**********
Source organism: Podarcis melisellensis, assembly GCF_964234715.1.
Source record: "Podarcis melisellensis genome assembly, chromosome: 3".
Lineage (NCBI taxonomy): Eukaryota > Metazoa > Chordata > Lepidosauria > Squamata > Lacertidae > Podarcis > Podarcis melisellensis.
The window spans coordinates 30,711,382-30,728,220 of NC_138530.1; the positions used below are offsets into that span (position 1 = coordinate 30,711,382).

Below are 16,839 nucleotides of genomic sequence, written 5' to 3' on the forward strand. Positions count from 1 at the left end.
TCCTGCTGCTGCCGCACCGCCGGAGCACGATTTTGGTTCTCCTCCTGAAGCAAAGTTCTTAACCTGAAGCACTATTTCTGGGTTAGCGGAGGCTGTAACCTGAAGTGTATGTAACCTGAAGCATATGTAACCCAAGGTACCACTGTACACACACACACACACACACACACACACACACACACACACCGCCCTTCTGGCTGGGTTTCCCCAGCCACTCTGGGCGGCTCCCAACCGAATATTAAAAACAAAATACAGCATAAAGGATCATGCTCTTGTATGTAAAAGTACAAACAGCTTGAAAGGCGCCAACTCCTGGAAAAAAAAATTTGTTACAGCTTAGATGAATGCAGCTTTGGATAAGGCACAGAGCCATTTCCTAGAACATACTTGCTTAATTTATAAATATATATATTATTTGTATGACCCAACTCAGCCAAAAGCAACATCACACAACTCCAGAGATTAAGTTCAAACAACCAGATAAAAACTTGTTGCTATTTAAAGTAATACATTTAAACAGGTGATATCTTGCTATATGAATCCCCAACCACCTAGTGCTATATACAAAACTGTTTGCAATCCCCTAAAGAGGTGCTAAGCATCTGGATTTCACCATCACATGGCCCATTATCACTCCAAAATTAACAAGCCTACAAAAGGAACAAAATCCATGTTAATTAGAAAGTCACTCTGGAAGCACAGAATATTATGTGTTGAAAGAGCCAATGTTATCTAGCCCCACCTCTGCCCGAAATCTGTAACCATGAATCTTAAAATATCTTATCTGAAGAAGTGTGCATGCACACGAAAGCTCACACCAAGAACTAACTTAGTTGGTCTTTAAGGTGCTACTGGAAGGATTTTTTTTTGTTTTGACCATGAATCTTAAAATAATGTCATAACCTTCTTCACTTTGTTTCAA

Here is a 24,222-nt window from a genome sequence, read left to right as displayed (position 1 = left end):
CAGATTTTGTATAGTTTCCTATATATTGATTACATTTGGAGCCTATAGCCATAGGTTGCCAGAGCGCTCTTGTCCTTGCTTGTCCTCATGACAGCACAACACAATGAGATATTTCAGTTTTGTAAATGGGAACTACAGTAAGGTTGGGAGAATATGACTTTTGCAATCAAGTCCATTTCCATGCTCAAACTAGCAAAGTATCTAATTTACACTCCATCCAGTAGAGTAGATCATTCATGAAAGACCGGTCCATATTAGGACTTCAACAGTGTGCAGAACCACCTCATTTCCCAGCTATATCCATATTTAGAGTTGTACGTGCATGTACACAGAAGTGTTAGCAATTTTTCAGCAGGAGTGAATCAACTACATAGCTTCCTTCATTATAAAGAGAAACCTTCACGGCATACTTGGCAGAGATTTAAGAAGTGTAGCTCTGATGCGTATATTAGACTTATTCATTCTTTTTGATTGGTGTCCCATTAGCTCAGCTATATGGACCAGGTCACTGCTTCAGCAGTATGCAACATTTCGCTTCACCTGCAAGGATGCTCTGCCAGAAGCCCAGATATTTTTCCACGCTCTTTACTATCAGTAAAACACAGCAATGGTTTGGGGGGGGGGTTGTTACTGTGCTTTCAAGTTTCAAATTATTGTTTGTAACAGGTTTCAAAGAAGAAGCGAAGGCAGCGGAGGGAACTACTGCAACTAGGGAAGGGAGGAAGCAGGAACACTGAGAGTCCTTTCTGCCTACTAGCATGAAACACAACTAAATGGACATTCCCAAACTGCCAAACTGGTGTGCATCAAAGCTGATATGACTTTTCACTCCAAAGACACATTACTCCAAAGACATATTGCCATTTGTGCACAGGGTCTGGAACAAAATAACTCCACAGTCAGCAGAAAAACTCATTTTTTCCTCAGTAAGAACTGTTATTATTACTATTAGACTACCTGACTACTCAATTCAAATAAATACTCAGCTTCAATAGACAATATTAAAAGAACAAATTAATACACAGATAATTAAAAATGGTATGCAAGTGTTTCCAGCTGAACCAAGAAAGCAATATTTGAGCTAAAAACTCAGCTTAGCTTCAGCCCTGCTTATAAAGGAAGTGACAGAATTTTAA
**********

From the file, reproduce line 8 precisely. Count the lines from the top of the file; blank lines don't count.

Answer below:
CAGATTTTGTATAGTTTCCTATATATTGATTACATTTGGAGCCTATAGCCATAGGTTGCCAGAGCGCTCTTGTCCTTGCTTGTCCTCATGACAGCACAACACAATGAGATATTTCAGTTTTGTAAATGGGAACTACAGTAAGGTTGGGAGAATATGACTTTTGCAATCAAGTCCATTTCCATGCTCAAACTAGCAAAGTATCTAATTTACACTCCATCCAGTAGAGTAGATCATTCATGAAAGACCGGTCCATATTAGGACTTCAACAGTGTGCAGAACCACCTCATTTCCCAGCTATATCCATATTTAGAGTTGTACGTGCATGTACACAGAAGTGTTAGCAATTTTTCAGCAGGAGTGAATCAACTACATAGCTTCCTTCATTATAAAGAGAAACCTTCACGGCATACTTGGCAGAGATTTAAGAAGTGTAGCTCTGATGCGTATATTAGACTTATTCATTCTTTTTGATTGGTGTCCCATTAGCTCAGCTATATGGACCAGGTCACTGCTTCAGCAGTATGCAACATTTCGCTTCACCTGCAAGGATGCTCTGCCAGAAGCCCAGATATTTTTCCACGCTCTTTACTATCAGTAAAACACAGCAATGGTTTGGGGGGGGGGTTGTTACTGTGCTTTCAAGTTTCAAATTATTGTTTGTAACAGGTTTCAAAGAAGAAGCGAAGGCAGCGGAGGGAACTACTGCAACTAGGGAAGGGAGGAAGCAGGAACACTGAGAGTCCTTTCTGCCTACTAGCATGAAACACAACTAAATGGACATTCCCAAACTGCCAAACTGGTGTGCATCAAAGCTGATATGACTTTTCACTCCAAAGACACATTACTCCAAAGACATATTGCCATTTGTGCACAGGGTCTGGAACAAAATAACTCCACAGTCAGCAGAAAAACTCATTTTTTCCTCAGTAAGAACTGTTATTATTACTATTAGACTACCTGACTACTCAATTCAAATAAATACTCAGCTTCAATAGACAATATTAAAAGAACAAATTAATACACAGATAATTAAAAATGGTATGCAAGTGTTTCCAGCTGAACCAAGAAAGCAATATTTGAGCTAAAAACTCAGCTTAGCTTCAGCCCTGCTTATAAAGGAAGTGACAGAATTTTAA